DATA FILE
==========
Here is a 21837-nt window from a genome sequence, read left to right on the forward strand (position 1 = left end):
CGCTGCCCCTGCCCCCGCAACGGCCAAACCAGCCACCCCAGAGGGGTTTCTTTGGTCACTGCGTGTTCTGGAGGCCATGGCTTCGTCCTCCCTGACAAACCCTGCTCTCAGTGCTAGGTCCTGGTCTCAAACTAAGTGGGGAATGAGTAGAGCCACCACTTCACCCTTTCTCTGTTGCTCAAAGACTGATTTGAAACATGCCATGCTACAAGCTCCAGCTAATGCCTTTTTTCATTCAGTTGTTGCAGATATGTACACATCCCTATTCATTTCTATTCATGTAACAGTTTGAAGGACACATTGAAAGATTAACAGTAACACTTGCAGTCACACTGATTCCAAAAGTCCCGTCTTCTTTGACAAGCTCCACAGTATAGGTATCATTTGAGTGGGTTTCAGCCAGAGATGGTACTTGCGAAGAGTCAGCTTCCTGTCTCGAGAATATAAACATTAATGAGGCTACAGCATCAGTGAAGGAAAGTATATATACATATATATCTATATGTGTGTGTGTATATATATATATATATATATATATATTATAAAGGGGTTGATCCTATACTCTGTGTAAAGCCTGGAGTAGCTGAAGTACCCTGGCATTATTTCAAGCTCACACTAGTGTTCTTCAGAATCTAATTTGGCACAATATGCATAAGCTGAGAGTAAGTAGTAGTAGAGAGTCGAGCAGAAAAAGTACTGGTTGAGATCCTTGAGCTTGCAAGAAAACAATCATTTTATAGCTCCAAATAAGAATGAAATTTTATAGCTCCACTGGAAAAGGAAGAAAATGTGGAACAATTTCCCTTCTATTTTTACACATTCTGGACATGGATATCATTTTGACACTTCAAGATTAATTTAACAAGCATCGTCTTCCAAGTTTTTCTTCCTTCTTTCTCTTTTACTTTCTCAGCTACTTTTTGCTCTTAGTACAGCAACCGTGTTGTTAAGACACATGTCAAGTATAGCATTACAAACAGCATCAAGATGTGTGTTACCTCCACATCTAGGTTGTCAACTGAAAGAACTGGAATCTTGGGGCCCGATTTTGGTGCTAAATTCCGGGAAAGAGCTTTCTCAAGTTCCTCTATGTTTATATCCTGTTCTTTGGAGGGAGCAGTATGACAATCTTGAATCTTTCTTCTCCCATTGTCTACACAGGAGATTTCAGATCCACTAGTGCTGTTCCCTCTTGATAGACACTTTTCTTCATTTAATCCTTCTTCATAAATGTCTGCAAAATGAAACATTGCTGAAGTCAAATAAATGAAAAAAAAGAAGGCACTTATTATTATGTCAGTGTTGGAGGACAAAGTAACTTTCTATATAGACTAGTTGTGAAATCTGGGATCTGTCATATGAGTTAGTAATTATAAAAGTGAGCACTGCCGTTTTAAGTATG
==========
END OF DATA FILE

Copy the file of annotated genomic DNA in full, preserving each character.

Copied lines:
Here is a 21837-nt window from a genome sequence, read left to right on the forward strand (position 1 = left end):
CGCTGCCCCTGCCCCCGCAACGGCCAAACCAGCCACCCCAGAGGGGTTTCTTTGGTCACTGCGTGTTCTGGAGGCCATGGCTTCGTCCTCCCTGACAAACCCTGCTCTCAGTGCTAGGTCCTGGTCTCAAACTAAGTGGGGAATGAGTAGAGCCACCACTTCACCCTTTCTCTGTTGCTCAAAGACTGATTTGAAACATGCCATGCTACAAGCTCCAGCTAATGCCTTTTTTCATTCAGTTGTTGCAGATATGTACACATCCCTATTCATTTCTATTCATGTAACAGTTTGAAGGACACATTGAAAGATTAACAGTAACACTTGCAGTCACACTGATTCCAAAAGTCCCGTCTTCTTTGACAAGCTCCACAGTATAGGTATCATTTGAGTGGGTTTCAGCCAGAGATGGTACTTGCGAAGAGTCAGCTTCCTGTCTCGAGAATATAAACATTAATGAGGCTACAGCATCAGTGAAGGAAAGTATATATACATATATATCTATATGTGTGTGTGTATATATATATATATATATATATATATTATAAAGGGGTTGATCCTATACTCTGTGTAAAGCCTGGAGTAGCTGAAGTACCCTGGCATTATTTCAAGCTCACACTAGTGTTCTTCAGAATCTAATTTGGCACAATATGCATAAGCTGAGAGTAAGTAGTAGTAGAGAGTCGAGCAGAAAAAGTACTGGTTGAGATCCTTGAGCTTGCAAGAAAACAATCATTTTATAGCTCCAAATAAGAATGAAATTTTATAGCTCCACTGGAAAAGGAAGAAAATGTGGAACAATTTCCCTTCTATTTTTACACATTCTGGACATGGATATCATTTTGACACTTCAAGATTAATTTAACAAGCATCGTCTTCCAAGTTTTTCTTCCTTCTTTCTCTTTTACTTTCTCAGCTACTTTTTGCTCTTAGTACAGCAACCGTGTTGTTAAGACACATGTCAAGTATAGCATTACAAACAGCATCAAGATGTGTGTTACCTCCACATCTAGGTTGTCAACTGAAAGAACTGGAATCTTGGGGCCCGATTTTGGTGCTAAATTCCGGGAAAGAGCTTTCTCAAGTTCCTCTATGTTTATATCCTGTTCTTTGGAGGGAGCAGTATGACAATCTTGAATCTTTCTTCTCCCATTGTCTACACAGGAGATTTCAGATCCACTAGTGCTGTTCCCTCTTGATAGACACTTTTCTTCATTTAATCCTTCTTCATAAATGTCTGCAAAATGAAACATTGCTGAAGTCAAATAAATGAAAAAAAAGAAGGCACTTATTATTATGTCAGTGTTGGAGGACAAAGTAACTTTCTATATAGACTAGTTGTGAAATCTGGGATCTGTCATATGAGTTAGTAATTATAAAAGTGAGCACTGCCGTTTTAAGTATG